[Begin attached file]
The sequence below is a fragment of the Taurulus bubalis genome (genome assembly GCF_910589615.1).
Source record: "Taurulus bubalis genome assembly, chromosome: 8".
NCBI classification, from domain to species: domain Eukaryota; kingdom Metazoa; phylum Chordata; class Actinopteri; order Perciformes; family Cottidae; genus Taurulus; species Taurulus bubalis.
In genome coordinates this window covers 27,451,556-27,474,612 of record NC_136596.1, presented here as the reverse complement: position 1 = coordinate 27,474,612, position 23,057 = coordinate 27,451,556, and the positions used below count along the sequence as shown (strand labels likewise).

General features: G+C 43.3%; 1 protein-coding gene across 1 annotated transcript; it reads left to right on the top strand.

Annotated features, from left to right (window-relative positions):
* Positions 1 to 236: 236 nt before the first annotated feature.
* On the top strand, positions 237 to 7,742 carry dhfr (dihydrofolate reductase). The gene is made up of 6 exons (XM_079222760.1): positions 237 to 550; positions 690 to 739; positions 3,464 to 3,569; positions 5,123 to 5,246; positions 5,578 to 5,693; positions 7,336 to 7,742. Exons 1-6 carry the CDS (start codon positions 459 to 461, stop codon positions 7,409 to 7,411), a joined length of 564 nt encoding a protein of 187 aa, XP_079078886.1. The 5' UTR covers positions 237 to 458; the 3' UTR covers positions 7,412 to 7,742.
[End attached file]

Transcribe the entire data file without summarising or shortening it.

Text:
The sequence below is a fragment of the Taurulus bubalis genome (genome assembly GCF_910589615.1).
Source record: "Taurulus bubalis genome assembly, chromosome: 8".
NCBI classification, from domain to species: domain Eukaryota; kingdom Metazoa; phylum Chordata; class Actinopteri; order Perciformes; family Cottidae; genus Taurulus; species Taurulus bubalis.
In genome coordinates this window covers 27,451,556-27,474,612 of record NC_136596.1, presented here as the reverse complement: position 1 = coordinate 27,474,612, position 23,057 = coordinate 27,451,556, and the positions used below count along the sequence as shown (strand labels likewise).

General features: G+C 43.3%; 1 protein-coding gene across 1 annotated transcript; it reads left to right on the top strand.

Annotated features, from left to right (window-relative positions):
* Positions 1 to 236: 236 nt before the first annotated feature.
* On the top strand, positions 237 to 7,742 carry dhfr (dihydrofolate reductase). The gene is made up of 6 exons (XM_079222760.1): positions 237 to 550; positions 690 to 739; positions 3,464 to 3,569; positions 5,123 to 5,246; positions 5,578 to 5,693; positions 7,336 to 7,742. Exons 1-6 carry the CDS (start codon positions 459 to 461, stop codon positions 7,409 to 7,411), a joined length of 564 nt encoding a protein of 187 aa, XP_079078886.1. The 5' UTR covers positions 237 to 458; the 3' UTR covers positions 7,412 to 7,742.